Heirloom Cranberries Still Common in Mass. Despite Lower Yields

Nov 21, 2016

Cranberries are a billion-dollar industry in Massachusetts and employ more than 6,900 people. But the market is getting crowded, and that’s pushing down the price. Wisconsin has been the top grower in North America for years, where cranberry farms go back to the 1800’s. Quebec has only been growing cranberries for the last 20 years, but it surpassed Massachusetts in its cranberry harvest in 2014.

Why hasn’t Massachusetts kept up with the Wisconsin and Quebec?

“It’s not so much that our production is down, it's that it's stable, and other areas are growing,” according to Carolyn DeMoranville, the director of the Cranberry Experiment Station in Wareham.

The station, which is part of Umass Amherst, was founded in 1910. Massachusetts cranberry farmers paid a penny for each barrel they produced. The money was used to hire a horticulturist. 

DeMoranville says one reason that production has taken off in Quebec and Wisconsin is that those farmers are growing modern hybrid plants that produce more cranberries.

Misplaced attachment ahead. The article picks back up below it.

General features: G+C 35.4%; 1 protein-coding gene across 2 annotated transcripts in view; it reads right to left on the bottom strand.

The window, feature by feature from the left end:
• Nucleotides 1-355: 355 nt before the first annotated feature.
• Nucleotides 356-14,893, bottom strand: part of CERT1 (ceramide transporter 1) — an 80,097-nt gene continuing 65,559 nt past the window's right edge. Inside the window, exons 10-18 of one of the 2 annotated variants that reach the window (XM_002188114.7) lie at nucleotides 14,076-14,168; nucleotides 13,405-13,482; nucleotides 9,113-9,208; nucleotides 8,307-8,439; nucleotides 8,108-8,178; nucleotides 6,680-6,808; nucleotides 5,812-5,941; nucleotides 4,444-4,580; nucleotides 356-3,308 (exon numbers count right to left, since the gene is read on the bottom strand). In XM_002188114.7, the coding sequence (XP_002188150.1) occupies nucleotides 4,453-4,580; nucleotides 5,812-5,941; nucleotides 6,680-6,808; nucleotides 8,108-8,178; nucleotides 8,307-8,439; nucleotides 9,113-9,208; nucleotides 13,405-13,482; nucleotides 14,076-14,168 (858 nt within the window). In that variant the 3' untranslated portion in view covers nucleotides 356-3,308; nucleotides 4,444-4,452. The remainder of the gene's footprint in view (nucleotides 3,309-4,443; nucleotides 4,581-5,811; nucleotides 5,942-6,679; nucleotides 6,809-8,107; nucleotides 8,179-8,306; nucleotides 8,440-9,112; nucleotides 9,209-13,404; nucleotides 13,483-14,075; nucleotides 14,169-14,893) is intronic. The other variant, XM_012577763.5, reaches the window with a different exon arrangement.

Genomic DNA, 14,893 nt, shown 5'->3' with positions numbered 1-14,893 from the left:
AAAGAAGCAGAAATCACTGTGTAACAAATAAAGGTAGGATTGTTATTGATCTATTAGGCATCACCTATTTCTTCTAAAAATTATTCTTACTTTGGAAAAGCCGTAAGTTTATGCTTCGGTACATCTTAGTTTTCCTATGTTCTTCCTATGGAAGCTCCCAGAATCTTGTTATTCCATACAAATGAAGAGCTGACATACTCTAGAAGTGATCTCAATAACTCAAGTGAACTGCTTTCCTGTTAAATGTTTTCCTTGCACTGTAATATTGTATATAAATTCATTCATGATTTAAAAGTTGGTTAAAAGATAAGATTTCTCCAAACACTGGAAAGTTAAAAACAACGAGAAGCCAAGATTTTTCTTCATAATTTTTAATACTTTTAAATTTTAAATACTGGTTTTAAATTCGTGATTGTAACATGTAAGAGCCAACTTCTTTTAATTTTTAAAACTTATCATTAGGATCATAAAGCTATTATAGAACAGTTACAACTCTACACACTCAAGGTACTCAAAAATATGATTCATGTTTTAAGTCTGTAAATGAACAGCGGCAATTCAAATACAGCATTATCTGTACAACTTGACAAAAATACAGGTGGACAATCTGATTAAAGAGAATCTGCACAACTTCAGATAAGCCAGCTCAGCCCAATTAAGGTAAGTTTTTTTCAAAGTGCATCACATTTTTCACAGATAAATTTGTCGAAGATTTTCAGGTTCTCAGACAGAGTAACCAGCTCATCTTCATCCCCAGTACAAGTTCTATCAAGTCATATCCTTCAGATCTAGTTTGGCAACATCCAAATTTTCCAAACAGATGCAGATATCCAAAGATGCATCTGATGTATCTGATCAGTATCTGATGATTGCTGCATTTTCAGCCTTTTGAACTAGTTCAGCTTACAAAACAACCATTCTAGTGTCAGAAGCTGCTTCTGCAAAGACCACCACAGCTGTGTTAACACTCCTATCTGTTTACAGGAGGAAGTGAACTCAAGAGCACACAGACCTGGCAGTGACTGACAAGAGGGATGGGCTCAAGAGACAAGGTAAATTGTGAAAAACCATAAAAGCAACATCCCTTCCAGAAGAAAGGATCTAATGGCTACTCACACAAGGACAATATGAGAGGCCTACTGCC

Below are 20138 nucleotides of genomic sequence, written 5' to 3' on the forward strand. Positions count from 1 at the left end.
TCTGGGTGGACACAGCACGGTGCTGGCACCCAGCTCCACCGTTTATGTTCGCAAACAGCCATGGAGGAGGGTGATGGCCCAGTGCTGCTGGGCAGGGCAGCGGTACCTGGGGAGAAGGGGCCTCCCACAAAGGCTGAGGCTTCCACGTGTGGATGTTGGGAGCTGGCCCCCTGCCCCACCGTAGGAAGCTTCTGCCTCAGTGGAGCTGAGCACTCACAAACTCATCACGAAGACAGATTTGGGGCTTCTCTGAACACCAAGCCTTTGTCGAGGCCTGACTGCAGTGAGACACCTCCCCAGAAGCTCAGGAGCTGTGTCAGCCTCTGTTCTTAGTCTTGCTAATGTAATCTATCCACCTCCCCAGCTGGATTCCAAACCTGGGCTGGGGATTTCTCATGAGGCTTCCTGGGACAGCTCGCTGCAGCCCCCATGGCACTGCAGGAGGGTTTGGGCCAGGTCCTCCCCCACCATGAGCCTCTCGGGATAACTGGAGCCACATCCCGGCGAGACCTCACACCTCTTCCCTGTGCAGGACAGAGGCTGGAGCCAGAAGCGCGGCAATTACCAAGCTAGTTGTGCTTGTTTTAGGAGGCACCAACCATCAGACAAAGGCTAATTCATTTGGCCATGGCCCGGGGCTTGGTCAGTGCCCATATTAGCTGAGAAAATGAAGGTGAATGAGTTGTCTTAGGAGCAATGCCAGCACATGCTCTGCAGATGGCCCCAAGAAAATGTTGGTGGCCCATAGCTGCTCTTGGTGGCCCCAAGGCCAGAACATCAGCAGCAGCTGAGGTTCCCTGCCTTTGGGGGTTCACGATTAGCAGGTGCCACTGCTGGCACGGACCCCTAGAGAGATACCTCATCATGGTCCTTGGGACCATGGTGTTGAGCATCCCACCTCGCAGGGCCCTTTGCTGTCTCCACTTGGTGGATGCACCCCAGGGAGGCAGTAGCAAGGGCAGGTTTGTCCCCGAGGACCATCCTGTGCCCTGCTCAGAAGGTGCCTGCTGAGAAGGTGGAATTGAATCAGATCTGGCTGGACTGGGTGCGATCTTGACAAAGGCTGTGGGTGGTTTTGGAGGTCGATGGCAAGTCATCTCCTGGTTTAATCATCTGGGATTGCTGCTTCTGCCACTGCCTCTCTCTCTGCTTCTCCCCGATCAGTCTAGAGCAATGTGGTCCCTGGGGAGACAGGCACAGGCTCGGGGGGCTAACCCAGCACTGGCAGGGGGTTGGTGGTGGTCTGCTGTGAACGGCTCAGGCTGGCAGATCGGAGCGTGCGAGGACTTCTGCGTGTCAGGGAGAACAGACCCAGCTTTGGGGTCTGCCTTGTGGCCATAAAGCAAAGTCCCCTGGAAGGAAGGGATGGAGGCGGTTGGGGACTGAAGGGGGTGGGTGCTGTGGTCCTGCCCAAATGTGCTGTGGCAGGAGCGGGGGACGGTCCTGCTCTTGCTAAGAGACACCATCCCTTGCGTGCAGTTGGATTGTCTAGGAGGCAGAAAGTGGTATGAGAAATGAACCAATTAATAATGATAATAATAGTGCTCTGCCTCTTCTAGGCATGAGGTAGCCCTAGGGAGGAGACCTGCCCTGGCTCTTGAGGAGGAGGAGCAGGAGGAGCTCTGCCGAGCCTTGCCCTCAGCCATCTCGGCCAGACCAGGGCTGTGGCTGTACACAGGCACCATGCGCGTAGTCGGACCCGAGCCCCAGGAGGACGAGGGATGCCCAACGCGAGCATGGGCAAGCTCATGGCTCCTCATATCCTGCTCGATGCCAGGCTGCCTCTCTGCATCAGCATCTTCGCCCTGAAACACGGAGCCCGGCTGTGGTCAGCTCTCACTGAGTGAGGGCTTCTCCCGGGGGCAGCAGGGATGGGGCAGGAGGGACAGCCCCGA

“In Wisconsin, the so-called heirloom, or original cultivar cranberries, make up only 7 percent of their acreage; in Massachusetts we have about 50 percent in heirloom varieties,” she said.

There are benefits to growing heirloom cranberries. For one thing, the hybrid cranberries can be so big, they start to resemble cherries. It’s not what some customers are looking for.

The reason that so many regions got into the cranberry business is that the price of cranberries went sky-high in the 1980s with the advent of cranberry juice blends. Prices came back down as more farms planted cranberries. Then, in the 1990s, the industry invented dried, sweetened cranberries (Craisins). The price went back up. Even more farms started growing cranberries. 

"There was a shortage of cranberries and that encouraged a lot of people to plant," says DeMoranville. "They somewhat overshot the mark."

Other than price, the biggest challenge of the future for Massachusetts growers will be water, says DeMoranville. 

"Water quality, water quantity, and preserving water quality," are big issues, she said. "And then pest management is always with us as we try to find more and more safe ways to manage pests."

Cranberry harvesting in East Falmouth.
Credit Yuki A. Honjo

Whole-Berry Cranberry Sauce from the Umass Cranberry Experiment Station

There are many recipes out there, this is the basic one.

4 cups cranberries (fresh or frozen) 1 cup water
1 cup sugar

In a heavy saucepan, bring cranberries and water to a boil and simmer until the berries pop, about 10-12 minutes. Stir in sugar and let cool. Store refrigerated.

Variations:

  • Adjust sugar to your taste or try brown sugar or honey.

  • Replace some or all of the water with orange juice.

  • Add apples when cooking.

  • Try adding a pinch of cinnamon or cardamom.